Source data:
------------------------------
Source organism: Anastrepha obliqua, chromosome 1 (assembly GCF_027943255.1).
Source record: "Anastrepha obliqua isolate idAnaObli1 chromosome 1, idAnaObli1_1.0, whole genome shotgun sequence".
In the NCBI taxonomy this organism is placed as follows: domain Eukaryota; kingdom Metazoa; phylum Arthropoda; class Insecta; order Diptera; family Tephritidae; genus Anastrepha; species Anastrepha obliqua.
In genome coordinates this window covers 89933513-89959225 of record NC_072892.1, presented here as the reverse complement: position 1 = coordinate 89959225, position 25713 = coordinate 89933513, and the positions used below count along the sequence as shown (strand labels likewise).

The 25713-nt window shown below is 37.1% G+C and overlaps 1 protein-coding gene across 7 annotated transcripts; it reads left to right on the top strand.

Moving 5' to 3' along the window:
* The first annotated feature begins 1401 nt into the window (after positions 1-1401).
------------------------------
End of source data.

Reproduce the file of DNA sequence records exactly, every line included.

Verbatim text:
Source organism: Anastrepha obliqua, chromosome 1 (assembly GCF_027943255.1).
Source record: "Anastrepha obliqua isolate idAnaObli1 chromosome 1, idAnaObli1_1.0, whole genome shotgun sequence".
In the NCBI taxonomy this organism is placed as follows: domain Eukaryota; kingdom Metazoa; phylum Arthropoda; class Insecta; order Diptera; family Tephritidae; genus Anastrepha; species Anastrepha obliqua.
In genome coordinates this window covers 89933513-89959225 of record NC_072892.1, presented here as the reverse complement: position 1 = coordinate 89959225, position 25713 = coordinate 89933513, and the positions used below count along the sequence as shown (strand labels likewise).

The 25713-nt window shown below is 37.1% G+C and overlaps 1 protein-coding gene across 7 annotated transcripts; it reads left to right on the top strand.

Moving 5' to 3' along the window:
* The first annotated feature begins 1401 nt into the window (after positions 1-1401).